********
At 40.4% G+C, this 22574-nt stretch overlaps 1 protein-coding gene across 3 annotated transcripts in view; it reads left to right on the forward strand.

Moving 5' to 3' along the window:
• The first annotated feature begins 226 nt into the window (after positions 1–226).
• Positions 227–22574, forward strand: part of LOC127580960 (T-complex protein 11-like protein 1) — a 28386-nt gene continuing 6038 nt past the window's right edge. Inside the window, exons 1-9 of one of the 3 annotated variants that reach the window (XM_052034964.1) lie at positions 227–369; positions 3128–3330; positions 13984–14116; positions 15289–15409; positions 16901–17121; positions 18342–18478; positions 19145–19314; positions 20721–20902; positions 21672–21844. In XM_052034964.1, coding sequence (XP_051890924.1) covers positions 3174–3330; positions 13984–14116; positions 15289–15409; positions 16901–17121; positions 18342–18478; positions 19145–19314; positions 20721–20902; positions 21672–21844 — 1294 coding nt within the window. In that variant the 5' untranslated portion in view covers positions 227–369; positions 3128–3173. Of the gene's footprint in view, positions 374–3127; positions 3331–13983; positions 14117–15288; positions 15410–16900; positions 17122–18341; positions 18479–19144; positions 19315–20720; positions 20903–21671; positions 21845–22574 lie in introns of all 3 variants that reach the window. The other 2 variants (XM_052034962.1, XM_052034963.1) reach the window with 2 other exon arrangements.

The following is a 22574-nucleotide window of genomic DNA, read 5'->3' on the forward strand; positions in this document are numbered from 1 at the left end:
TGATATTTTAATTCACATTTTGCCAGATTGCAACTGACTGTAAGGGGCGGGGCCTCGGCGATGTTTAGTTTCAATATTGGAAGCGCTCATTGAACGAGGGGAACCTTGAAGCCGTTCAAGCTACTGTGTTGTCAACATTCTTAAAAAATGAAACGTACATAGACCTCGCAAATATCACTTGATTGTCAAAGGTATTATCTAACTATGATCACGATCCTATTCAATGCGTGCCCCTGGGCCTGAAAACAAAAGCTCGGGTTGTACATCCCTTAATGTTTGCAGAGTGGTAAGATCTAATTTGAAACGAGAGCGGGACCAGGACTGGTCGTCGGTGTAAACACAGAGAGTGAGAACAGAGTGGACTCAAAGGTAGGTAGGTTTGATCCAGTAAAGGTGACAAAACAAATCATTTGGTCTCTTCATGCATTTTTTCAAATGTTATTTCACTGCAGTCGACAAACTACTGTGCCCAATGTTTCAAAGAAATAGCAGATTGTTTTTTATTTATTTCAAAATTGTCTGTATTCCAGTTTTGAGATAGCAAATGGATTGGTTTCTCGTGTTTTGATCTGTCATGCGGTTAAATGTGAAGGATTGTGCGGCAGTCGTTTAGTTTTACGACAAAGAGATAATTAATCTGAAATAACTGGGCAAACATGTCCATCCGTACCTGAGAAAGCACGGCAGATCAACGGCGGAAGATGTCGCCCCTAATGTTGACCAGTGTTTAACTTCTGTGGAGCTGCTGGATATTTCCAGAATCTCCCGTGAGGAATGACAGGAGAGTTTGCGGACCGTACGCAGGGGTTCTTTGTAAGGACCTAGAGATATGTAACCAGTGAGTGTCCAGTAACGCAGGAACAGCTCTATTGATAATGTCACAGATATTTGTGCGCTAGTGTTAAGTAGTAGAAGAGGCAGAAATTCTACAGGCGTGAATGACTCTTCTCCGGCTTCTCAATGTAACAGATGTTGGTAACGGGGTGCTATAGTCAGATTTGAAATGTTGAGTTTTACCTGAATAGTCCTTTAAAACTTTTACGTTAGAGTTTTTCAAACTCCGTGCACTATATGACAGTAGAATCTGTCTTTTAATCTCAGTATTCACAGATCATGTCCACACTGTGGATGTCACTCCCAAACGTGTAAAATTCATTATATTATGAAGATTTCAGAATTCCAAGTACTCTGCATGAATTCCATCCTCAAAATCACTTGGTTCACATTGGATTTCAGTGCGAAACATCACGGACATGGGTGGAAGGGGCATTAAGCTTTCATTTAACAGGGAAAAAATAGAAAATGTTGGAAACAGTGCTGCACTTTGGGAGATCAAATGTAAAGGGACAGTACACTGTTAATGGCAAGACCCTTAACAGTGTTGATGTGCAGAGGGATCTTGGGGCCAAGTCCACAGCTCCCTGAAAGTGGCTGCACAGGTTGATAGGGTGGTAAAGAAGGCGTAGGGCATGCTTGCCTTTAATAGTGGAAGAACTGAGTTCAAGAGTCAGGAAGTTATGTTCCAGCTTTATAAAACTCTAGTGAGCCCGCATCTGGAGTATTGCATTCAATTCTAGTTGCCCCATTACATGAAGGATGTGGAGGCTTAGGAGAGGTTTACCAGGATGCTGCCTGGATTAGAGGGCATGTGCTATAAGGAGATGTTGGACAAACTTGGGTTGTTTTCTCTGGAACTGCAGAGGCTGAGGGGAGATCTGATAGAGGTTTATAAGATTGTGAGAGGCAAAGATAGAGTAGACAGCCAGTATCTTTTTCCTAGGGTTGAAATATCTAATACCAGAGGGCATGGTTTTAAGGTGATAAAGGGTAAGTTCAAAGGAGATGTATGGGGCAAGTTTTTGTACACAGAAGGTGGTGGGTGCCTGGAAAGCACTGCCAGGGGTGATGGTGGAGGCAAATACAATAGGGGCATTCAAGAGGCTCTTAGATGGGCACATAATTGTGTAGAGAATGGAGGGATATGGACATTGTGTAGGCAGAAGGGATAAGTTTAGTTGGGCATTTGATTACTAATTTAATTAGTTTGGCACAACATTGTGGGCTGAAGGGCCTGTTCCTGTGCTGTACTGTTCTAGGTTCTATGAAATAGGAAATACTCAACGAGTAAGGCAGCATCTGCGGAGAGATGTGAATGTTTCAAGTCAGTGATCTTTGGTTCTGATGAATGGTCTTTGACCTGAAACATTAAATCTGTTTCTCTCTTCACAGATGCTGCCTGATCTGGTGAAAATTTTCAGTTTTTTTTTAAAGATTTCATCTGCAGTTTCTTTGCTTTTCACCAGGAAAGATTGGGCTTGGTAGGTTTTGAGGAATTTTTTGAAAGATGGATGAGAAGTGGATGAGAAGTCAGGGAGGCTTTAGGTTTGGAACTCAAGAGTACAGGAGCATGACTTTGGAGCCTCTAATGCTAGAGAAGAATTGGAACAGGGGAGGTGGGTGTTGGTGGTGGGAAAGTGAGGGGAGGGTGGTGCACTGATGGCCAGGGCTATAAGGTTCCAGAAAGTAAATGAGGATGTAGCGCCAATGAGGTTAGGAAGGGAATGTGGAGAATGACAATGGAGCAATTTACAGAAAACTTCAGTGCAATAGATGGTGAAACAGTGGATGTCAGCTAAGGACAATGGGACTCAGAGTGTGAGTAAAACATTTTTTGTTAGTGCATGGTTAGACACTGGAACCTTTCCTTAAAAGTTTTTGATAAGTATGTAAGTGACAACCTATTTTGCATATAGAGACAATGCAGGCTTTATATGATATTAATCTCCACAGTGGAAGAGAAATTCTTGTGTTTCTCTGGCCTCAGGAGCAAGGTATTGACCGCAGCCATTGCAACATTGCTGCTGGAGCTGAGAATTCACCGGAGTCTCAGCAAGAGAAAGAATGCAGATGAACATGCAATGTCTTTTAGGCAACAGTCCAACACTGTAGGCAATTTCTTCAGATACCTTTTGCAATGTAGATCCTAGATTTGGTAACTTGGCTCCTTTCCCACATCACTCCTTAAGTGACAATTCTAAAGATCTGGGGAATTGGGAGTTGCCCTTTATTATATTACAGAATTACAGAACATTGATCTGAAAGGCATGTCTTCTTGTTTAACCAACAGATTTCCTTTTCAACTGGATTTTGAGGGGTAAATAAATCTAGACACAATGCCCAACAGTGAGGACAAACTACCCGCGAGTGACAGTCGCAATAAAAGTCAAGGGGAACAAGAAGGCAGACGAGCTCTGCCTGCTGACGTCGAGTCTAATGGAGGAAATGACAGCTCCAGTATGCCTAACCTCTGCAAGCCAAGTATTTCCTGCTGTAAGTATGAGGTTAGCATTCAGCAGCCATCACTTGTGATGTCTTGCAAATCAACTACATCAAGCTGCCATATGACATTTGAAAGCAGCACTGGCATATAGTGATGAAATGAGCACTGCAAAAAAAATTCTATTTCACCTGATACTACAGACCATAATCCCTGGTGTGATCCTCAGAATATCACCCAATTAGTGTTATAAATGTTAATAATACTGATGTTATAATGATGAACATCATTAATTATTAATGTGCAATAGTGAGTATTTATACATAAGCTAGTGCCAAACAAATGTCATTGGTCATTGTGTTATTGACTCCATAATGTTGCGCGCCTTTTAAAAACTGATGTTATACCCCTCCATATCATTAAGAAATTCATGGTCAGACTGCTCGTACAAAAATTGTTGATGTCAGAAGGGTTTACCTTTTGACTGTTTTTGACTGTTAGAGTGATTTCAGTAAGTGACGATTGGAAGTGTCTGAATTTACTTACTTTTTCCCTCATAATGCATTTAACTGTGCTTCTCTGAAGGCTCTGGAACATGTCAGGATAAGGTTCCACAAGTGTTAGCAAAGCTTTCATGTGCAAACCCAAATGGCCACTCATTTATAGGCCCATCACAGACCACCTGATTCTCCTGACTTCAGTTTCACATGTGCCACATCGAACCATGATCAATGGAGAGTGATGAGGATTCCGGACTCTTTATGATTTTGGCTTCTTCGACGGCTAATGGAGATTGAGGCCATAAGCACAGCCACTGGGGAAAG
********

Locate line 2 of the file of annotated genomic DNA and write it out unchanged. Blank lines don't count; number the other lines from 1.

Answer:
Moving 5' to 3' along the window: